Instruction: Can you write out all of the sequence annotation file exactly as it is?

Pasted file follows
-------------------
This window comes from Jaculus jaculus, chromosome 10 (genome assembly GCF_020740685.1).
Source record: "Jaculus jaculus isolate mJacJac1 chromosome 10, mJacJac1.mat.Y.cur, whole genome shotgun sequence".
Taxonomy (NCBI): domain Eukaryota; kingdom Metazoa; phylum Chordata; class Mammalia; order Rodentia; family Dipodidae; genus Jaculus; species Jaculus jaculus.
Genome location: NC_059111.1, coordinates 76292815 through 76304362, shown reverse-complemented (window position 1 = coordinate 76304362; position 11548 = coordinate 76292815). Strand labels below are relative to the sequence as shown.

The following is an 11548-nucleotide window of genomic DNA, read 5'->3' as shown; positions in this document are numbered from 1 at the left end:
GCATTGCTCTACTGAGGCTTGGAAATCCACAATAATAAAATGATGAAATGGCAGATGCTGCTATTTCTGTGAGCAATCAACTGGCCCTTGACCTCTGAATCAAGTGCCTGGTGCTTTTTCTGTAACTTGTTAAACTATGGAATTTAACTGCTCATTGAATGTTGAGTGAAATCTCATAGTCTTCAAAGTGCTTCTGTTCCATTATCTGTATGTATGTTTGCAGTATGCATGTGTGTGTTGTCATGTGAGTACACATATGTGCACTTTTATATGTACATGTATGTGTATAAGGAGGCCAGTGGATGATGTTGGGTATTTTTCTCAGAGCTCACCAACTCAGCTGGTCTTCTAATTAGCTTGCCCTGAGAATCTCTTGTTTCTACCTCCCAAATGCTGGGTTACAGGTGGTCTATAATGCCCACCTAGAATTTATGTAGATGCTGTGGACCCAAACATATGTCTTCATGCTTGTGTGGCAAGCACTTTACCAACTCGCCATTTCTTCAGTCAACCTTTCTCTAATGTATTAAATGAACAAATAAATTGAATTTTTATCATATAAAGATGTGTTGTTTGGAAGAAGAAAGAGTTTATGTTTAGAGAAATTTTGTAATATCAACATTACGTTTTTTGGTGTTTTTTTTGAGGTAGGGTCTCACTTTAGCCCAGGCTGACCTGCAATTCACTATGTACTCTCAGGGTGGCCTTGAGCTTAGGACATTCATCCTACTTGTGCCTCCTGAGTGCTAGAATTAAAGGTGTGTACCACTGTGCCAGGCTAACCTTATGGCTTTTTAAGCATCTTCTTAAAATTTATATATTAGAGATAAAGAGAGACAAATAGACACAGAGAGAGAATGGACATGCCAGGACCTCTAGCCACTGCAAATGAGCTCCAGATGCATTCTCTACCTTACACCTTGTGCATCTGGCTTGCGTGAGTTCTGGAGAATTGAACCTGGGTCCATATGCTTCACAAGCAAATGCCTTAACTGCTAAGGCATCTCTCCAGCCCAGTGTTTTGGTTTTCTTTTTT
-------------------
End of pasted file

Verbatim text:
This window comes from Jaculus jaculus, chromosome 10 (genome assembly GCF_020740685.1).
Source record: "Jaculus jaculus isolate mJacJac1 chromosome 10, mJacJac1.mat.Y.cur, whole genome shotgun sequence".
Taxonomy (NCBI): domain Eukaryota; kingdom Metazoa; phylum Chordata; class Mammalia; order Rodentia; family Dipodidae; genus Jaculus; species Jaculus jaculus.
Genome location: NC_059111.1, coordinates 76292815 through 76304362, shown reverse-complemented (window position 1 = coordinate 76304362; position 11548 = coordinate 76292815). Strand labels below are relative to the sequence as shown.

The following is an 11548-nucleotide window of genomic DNA, read 5'->3' as shown; positions in this document are numbered from 1 at the left end:
GCATTGCTCTACTGAGGCTTGGAAATCCACAATAATAAAATGATGAAATGGCAGATGCTGCTATTTCTGTGAGCAATCAACTGGCCCTTGACCTCTGAATCAAGTGCCTGGTGCTTTTTCTGTAACTTGTTAAACTATGGAATTTAACTGCTCATTGAATGTTGAGTGAAATCTCATAGTCTTCAAAGTGCTTCTGTTCCATTATCTGTATGTATGTTTGCAGTATGCATGTGTGTGTTGTCATGTGAGTACACATATGTGCACTTTTATATGTACATGTATGTGTATAAGGAGGCCAGTGGATGATGTTGGGTATTTTTCTCAGAGCTCACCAACTCAGCTGGTCTTCTAATTAGCTTGCCCTGAGAATCTCTTGTTTCTACCTCCCAAATGCTGGGTTACAGGTGGTCTATAATGCCCACCTAGAATTTATGTAGATGCTGTGGACCCAAACATATGTCTTCATGCTTGTGTGGCAAGCACTTTACCAACTCGCCATTTCTTCAGTCAACCTTTCTCTAATGTATTAAATGAACAAATAAATTGAATTTTTATCATATAAAGATGTGTTGTTTGGAAGAAGAAAGAGTTTATGTTTAGAGAAATTTTGTAATATCAACATTACGTTTTTTGGTGTTTTTTTTGAGGTAGGGTCTCACTTTAGCCCAGGCTGACCTGCAATTCACTATGTACTCTCAGGGTGGCCTTGAGCTTAGGACATTCATCCTACTTGTGCCTCCTGAGTGCTAGAATTAAAGGTGTGTACCACTGTGCCAGGCTAACCTTATGGCTTTTTAAGCATCTTCTTAAAATTTATATATTAGAGATAAAGAGAGACAAATAGACACAGAGAGAGAATGGACATGCCAGGACCTCTAGCCACTGCAAATGAGCTCCAGATGCATTCTCTACCTTACACCTTGTGCATCTGGCTTGCGTGAGTTCTGGAGAATTGAACCTGGGTCCATATGCTTCACAAGCAAATGCCTTAACTGCTAAGGCATCTCTCCAGCCCAGTGTTTTGGTTTTCTTTTTT